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A study looking at the viability of transporting cattle on rail to Darwin and South Australia is being conducted by the NT Department of Industry, Tourism and Trade.
Currently, all Northern Territory cattle are moved to markets on road trains, but a desktop review has found pastoralists could save by putting cattle on rail for a portion of their journey.
"If you compare the cost of freight travelling south … 98 per cent of the herd in the NT can travel down to South Australia, for example, at $120 per head less if you travel on the train," said James Christian, manager of the department's agribusiness development.
The proposal revolves around cattle trucks and trains working in tandem.
Mr Christian said stations would truck cattle to rail heads in centres such as Alice Springs or Tennant Creek where they would be loaded onto trains and taken to their prospective markets.
Station routes via truck to train. (Supplied: James Christian
)"There's already a rail yard built at Kulgera … there's the yard here in Alice. Both need a bit of a makeover, they need a touch up, and the rail line would need to be inspected to make sure its okay.
"It's obviously not quite that simple, there are many other things to consider … but the backbone is there."
Mr Christian is referring to the railway infrastructure that already travels from Alice Springs to the end of the East Arm Wharf.
"In the absence of anything important like quarantine, the cattle could get off the train at the very end of East Arnhem Wharf and walk across the wharf and straight up into the live export boats," he said.
Can it be done again? The last time cattle travelled by rail in the NT was in 1998 from Alice Springs to Gepps Cross in Adelaide.
Herbie Neville, a cattle industry veteran and branch manager of Elders Alice Springs, used to organise cattle trains for markets in South Australia.
The trains were as frequent as three loads a week and travelled no faster than 30kph.
"When I worked at the Smith Street yards [we loaded cattle] Tuesday, Thursday, and Sunday morning … which sometimes was hard work," Mr Neville said.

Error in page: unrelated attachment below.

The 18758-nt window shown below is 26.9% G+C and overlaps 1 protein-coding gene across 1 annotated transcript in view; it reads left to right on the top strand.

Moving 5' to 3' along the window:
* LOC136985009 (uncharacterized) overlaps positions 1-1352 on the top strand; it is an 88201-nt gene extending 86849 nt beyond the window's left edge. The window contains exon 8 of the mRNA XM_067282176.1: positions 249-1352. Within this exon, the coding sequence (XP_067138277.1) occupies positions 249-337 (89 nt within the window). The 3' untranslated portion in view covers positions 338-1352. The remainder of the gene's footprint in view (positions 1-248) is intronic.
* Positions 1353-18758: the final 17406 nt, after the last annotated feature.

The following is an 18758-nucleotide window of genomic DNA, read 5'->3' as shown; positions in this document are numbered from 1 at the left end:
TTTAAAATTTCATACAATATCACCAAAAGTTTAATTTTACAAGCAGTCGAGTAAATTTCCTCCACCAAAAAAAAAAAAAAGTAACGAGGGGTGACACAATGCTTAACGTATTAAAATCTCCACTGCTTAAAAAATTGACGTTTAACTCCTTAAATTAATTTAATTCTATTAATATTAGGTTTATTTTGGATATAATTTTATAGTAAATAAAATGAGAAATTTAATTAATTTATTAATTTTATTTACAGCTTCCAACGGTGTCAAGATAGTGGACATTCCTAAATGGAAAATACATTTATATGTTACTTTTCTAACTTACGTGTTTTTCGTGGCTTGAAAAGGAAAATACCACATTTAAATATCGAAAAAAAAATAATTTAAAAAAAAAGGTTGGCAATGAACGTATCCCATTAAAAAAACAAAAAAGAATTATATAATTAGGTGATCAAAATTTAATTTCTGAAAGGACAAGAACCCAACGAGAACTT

NT cattle getting unloaded at Darwin Wharf in 1925.(Supplied: Library and Archives NT
)They could carry up to 3,000 head of Territory cattle across the arid landscape of the Central Australian desert and into either Darwin ports or the bustling stockyards of Adelaide.
Transporting cattle via rail was at its height in the mid to late 1980s, however in the late 1990s the trains made their final stop as roads monopolised livestock transport.
Mr Neville said he struggles to see a potential return of rail transport to his industry.
"There's no spur line down in the south and there's so many different markets, and the feed-lotters have got their own trucks, their own spelling yards. I can't see it coming back."
Life on the railThe humble role of the train drover, who used to live on the carts to ensure safety of the cattle on board, is now a fading memory.
A train cattle train heading south to Adelaide.(Supplied: Library and Archives NT
)Andy Summers, who was 16 when he worked as a train drover, said life on the rail was characterised by long days, vast country, and periodic stock checks.
"I was on the old Ghan, we used to go from Alice to Marree. It was a pretty slow trip," he said.
"When the train stopped you had about 20 minutes to run down the line and check all your cattle."
Gary Prior, another player in the NT's cattle rail game, used to run the Roe Creek Cattle Yards in Alice Springs during the 1980s and recalled the time fondly.
"I did really enjoy it, it was a good job and a good era to be in," he said.
This article first appeared on www.abc.net.au
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